I have a chapter in the book—and you are right, I don't focus very much on the other Kurdish populations. I found it pretty difficult to report on them. I have been through Iranian Kurdistan, sneaking into Iraq before the invasion. I went home for dinner—typical Kurdish and typical Middle Eastern hospitality—with some young Kurds I met around the lake. When they brought me back to the hotel I was staying in, the security forces were waiting for them.

The chapter in the book is called "Something That Does Not Love a Wall." The idea, mostly expressed by Turkey, that this seed of Kurdish independence can spread—it's already spreading. People are most worried about Turkey, but, in fact, the first signs were at a riot at a soccer stadium in Syria. An Arab team was playing a Kurdish team. The Arabs started chanting in favor of Saddam Hussein. The Kurdish side responded, chanting in favor of George Bush and America. A riot ensued and it was put down with typical violence by the Syrian security forces.

Riots spread across the country among Kurds, who in Syria complain, among many other things, because they aren't given official documents. So they are non-persons, many of them. They have no passport of any country.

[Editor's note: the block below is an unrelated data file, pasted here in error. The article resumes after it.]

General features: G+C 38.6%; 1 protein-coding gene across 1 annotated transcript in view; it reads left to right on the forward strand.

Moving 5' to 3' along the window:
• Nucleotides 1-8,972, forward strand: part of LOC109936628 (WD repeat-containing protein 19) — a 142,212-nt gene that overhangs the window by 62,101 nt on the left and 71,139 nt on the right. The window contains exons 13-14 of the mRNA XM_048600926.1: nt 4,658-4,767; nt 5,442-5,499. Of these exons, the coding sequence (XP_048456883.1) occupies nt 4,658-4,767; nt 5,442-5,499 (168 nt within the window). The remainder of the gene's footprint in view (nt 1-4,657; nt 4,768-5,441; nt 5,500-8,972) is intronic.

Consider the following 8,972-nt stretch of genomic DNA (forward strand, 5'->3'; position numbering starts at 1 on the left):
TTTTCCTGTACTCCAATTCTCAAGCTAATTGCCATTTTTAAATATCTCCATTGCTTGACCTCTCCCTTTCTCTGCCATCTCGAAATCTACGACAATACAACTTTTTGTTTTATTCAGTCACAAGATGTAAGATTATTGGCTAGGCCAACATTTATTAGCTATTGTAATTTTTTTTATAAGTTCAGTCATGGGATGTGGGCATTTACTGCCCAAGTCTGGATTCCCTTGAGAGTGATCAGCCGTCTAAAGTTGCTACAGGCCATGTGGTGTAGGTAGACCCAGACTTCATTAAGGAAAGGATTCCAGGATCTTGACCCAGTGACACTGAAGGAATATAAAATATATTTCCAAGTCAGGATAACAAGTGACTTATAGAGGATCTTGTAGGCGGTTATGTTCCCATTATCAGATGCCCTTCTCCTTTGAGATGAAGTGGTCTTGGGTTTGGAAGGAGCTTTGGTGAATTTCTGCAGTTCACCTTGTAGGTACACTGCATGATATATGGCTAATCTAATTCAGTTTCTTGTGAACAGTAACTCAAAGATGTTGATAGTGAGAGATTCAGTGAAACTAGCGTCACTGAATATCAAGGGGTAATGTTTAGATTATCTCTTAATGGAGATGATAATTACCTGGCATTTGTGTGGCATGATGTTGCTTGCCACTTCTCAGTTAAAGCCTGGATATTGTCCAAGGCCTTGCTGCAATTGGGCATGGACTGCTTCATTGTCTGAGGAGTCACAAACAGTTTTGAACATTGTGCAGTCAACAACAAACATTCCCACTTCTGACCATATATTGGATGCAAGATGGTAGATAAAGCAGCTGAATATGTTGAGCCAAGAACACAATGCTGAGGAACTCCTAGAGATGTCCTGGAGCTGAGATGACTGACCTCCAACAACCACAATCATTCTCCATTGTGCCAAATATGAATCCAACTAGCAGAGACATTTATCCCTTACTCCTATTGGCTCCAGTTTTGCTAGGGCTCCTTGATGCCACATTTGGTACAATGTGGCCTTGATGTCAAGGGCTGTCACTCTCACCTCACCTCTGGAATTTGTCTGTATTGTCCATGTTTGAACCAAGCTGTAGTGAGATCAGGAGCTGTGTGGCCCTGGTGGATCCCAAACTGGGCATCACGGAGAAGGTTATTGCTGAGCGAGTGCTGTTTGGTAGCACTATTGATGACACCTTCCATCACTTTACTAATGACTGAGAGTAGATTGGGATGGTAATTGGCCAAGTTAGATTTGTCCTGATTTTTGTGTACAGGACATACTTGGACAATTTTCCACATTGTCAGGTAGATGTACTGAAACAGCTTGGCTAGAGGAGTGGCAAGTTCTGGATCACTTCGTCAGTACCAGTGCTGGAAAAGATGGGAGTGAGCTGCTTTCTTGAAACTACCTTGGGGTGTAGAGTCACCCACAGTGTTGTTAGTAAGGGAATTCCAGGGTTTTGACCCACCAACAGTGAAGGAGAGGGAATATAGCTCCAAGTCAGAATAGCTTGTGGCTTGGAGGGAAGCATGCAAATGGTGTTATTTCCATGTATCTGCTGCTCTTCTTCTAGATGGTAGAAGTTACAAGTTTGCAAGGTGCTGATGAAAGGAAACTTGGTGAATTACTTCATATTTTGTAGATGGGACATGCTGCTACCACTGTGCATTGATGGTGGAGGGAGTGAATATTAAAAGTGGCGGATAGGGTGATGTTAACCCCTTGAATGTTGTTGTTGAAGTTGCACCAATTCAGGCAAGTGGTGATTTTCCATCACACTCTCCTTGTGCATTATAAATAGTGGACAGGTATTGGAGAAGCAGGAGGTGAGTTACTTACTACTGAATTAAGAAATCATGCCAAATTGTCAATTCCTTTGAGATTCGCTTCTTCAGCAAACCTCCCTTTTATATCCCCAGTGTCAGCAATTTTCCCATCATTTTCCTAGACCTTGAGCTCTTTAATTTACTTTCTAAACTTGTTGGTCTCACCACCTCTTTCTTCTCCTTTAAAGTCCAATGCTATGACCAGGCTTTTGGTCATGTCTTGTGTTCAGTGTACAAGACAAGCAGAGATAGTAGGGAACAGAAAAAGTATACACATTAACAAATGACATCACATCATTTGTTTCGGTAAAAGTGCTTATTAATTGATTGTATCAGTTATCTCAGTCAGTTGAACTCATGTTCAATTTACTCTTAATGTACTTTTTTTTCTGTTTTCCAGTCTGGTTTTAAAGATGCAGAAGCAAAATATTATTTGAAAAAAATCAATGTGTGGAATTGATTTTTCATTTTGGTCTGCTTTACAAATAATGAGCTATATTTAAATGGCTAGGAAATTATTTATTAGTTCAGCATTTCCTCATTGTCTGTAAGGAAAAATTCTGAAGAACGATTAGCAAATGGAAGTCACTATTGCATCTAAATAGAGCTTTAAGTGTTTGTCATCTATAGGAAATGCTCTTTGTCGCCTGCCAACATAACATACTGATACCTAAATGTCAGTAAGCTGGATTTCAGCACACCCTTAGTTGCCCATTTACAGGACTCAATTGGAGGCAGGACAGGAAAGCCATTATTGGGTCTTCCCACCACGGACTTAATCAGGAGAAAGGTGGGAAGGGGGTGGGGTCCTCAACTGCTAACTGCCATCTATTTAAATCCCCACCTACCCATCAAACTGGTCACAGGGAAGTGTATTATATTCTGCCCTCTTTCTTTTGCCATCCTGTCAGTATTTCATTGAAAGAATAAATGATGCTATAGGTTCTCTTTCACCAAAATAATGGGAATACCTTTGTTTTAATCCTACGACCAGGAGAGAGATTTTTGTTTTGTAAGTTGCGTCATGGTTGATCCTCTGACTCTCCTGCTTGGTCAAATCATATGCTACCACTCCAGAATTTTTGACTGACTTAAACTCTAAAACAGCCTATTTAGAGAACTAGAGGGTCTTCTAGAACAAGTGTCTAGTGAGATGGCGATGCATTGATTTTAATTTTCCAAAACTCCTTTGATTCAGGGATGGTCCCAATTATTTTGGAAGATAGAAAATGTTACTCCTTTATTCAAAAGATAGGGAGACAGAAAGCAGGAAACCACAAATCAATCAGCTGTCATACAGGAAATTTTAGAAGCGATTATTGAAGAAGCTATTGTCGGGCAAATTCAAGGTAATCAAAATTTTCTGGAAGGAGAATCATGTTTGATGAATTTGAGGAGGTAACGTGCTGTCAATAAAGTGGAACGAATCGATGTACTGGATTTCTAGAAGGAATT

Many of them have decided at this point that, with this relatively thriving Kurdish enclave next-door in Iraq, if they were going to be stateless, they might as well do it in a place where everyone speaks their language and they can send their kids to school in Kurdish. As a matter of fact, they can send them to free university as well, because both of the Kurdish leaders have made it known that they will let any Kurd from Iran, Syria, Turkey, as well as Iraq, have a free education there.

If you want to, you can go to Sulaimaniya, one of the major Kurdish cities—it's near the Iranian side—and talk to any number of Iranian Kurdish students there, ask them what they are doing, and they will tell you, "I'm studying here so that I can learn an ideology and go home and overthrow my government."

There were many disturbances in Iranian Kurdistan that were also linked to commemorating the massacre at Halabja, this sort of thing.

So it's already catching on throughout the region. In the north of Iraq, you can buy a map of Kurdistan, which spreads all the way from the Black Sea to the Mediterranean—a slight exaggeration, I think, even by the most generous estimates.